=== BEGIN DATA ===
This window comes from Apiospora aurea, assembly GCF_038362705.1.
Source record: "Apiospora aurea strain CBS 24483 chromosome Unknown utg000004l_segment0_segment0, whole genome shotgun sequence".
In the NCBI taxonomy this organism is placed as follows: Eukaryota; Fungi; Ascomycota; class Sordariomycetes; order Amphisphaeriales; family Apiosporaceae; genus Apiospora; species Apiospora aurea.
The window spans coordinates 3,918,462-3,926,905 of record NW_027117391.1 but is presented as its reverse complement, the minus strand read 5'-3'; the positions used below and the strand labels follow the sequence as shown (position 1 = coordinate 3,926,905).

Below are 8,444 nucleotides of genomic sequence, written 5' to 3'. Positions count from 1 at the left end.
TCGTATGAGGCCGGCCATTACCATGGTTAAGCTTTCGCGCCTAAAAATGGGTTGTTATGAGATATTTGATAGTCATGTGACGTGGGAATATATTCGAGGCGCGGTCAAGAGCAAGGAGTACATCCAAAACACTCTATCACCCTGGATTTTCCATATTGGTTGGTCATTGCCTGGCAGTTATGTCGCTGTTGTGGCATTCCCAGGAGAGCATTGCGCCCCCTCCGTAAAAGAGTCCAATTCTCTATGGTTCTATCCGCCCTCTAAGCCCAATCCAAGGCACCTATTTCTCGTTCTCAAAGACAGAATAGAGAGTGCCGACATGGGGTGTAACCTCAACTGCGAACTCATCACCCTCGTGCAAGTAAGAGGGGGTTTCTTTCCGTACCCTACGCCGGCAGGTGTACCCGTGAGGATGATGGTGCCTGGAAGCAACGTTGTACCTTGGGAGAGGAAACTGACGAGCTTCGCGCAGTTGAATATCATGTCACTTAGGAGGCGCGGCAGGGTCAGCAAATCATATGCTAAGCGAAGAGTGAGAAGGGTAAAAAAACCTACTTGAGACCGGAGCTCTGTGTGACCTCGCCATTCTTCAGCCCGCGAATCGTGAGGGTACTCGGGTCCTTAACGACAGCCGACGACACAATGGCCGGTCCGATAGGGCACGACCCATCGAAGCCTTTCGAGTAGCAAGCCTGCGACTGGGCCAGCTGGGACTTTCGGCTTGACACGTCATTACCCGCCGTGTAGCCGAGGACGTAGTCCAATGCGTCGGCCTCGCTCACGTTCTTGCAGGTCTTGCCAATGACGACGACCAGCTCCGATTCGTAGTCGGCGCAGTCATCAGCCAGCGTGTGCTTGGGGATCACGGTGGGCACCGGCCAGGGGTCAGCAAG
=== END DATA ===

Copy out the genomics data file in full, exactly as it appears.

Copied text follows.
This window comes from Apiospora aurea, assembly GCF_038362705.1.
Source record: "Apiospora aurea strain CBS 24483 chromosome Unknown utg000004l_segment0_segment0, whole genome shotgun sequence".
In the NCBI taxonomy this organism is placed as follows: Eukaryota; Fungi; Ascomycota; class Sordariomycetes; order Amphisphaeriales; family Apiosporaceae; genus Apiospora; species Apiospora aurea.
The window spans coordinates 3,918,462-3,926,905 of record NW_027117391.1 but is presented as its reverse complement, the minus strand read 5'-3'; the positions used below and the strand labels follow the sequence as shown (position 1 = coordinate 3,926,905).

Below are 8,444 nucleotides of genomic sequence, written 5' to 3'. Positions count from 1 at the left end.
TCGTATGAGGCCGGCCATTACCATGGTTAAGCTTTCGCGCCTAAAAATGGGTTGTTATGAGATATTTGATAGTCATGTGACGTGGGAATATATTCGAGGCGCGGTCAAGAGCAAGGAGTACATCCAAAACACTCTATCACCCTGGATTTTCCATATTGGTTGGTCATTGCCTGGCAGTTATGTCGCTGTTGTGGCATTCCCAGGAGAGCATTGCGCCCCCTCCGTAAAAGAGTCCAATTCTCTATGGTTCTATCCGCCCTCTAAGCCCAATCCAAGGCACCTATTTCTCGTTCTCAAAGACAGAATAGAGAGTGCCGACATGGGGTGTAACCTCAACTGCGAACTCATCACCCTCGTGCAAGTAAGAGGGGGTTTCTTTCCGTACCCTACGCCGGCAGGTGTACCCGTGAGGATGATGGTGCCTGGAAGCAACGTTGTACCTTGGGAGAGGAAACTGACGAGCTTCGCGCAGTTGAATATCATGTCACTTAGGAGGCGCGGCAGGGTCAGCAAATCATATGCTAAGCGAAGAGTGAGAAGGGTAAAAAAACCTACTTGAGACCGGAGCTCTGTGTGACCTCGCCATTCTTCAGCCCGCGAATCGTGAGGGTACTCGGGTCCTTAACGACAGCCGACGACACAATGGCCGGTCCGATAGGGCACGACCCATCGAAGCCTTTCGAGTAGCAAGCCTGCGACTGGGCCAGCTGGGACTTTCGGCTTGACACGTCATTACCCGCCGTGTAGCCGAGGACGTAGTCCAATGCGTCGGCCTCGCTCACGTTCTTGCAGGTCTTGCCAATGACGACGACCAGCTCCGATTCGTAGTCGGCGCAGTCATCAGCCAGCGTGTGCTTGGGGATCACGGTGGGCACCGGCCAGGGGTCAGCAAG